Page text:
Peer To Patent
Pilot 2 Results Released: Citizen-Experts Receive an A

Student reviewers led the charge in searching for and providing the patent examiner with relevant prior art. Their efforts further established that citizen-experts can include those who are professionals in the industry or anyone with an interest in the technology. Similar to the first pilot, these results showed that the citizen experts are effective in directing the patent examiner to prior art that would normally go undiscovered. Scalability was ultimately tested in Pilot 2. The results confirmed that citizen-experts are willing to autonomously expand to review new technologies.

To view Pilot 2 results, please follow here

Pilot 2 Prior Artist Awards

Prior Artist Awards are given to reviewers whose prior art was used by the patent examiner as a rejection basis in a USPTO office action.

And the awards go to…

Adam Roach *
Alberto Araiza *
Amanda Willis ******
Bindu Nair *
Christopher Illardi *********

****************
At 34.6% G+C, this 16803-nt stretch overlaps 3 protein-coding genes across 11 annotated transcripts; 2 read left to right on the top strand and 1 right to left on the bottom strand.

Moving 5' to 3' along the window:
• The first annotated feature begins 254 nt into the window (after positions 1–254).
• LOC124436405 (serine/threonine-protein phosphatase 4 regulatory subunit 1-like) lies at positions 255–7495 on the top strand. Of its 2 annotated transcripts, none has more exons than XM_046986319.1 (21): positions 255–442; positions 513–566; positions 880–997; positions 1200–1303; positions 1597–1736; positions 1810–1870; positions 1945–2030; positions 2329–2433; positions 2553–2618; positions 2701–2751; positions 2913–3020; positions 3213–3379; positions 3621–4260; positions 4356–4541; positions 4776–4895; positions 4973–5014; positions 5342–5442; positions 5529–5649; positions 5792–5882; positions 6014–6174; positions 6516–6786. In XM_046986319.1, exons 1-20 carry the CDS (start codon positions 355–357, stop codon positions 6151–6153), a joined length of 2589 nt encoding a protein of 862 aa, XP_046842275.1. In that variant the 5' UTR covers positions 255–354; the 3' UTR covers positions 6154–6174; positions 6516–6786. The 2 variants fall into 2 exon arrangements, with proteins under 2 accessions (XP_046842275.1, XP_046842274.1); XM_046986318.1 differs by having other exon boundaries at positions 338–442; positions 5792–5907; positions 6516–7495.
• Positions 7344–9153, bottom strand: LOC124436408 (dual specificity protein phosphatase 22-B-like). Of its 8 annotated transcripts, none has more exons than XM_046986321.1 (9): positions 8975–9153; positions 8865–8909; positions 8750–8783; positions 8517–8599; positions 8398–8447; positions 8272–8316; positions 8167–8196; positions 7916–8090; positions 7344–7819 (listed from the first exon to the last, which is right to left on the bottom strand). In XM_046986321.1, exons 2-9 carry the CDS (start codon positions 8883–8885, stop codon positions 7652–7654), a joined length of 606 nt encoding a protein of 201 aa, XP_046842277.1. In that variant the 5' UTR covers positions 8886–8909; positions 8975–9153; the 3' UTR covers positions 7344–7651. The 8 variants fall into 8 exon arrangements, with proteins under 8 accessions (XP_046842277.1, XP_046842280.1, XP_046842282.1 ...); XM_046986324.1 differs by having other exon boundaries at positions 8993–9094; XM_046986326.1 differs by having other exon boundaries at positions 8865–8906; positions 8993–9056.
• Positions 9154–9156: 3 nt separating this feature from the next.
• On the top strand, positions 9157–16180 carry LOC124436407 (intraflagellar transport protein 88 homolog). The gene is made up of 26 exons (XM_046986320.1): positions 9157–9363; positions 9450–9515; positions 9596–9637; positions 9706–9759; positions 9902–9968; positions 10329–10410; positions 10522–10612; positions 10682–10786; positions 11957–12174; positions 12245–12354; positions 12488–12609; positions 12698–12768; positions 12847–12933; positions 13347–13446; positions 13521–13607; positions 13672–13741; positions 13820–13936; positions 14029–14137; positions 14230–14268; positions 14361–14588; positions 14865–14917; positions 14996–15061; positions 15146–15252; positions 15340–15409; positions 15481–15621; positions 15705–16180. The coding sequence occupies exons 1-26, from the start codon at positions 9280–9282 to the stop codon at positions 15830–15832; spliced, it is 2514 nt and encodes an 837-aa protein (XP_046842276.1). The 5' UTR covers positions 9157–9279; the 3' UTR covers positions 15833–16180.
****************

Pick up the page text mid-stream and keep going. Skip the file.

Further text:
Claude Baudin *
Diane Willis ***************
Durga Kandasam *
Eun Sol Cho *
Greg Rotz *
Haritha Tapa *
Helen Shi **
Jimmy Chen *
Lankeswararao Matti *
Manny Schecter *
Matthew Zehrer *
Paul Merolla *
Peter Lee *
Philip Jeng *
Rishi Rawat *
Rolando Bermudez *
Ryan O’Quinn ******
Stephanie Scott *
Steve Pearson **
Susan Murray ***
Thomas Irizarry *
Tibor Lobeskevki *
Timothy Myers *
Van Nguy *
William Pagan *
Yeen Tham ******

* Indicates the number of different prior art submissions referenced in an office action.
Bold indicates a student reviewer.

Final Results for Pilot One

When New York Law School’s Center for Patent Innovations last published a report on the Peer To Patent pilot in June 2009, we had incomplete data, as the work of our citizen reviewers was still underway. We now present the full results of that first pilot (June 15, 2007 to June 15, 2009) and those results demonstrate why the U.S. Patent and Trademark Office elected to conduct a second Peer To Patent pilot beginning in the Fall of 2010.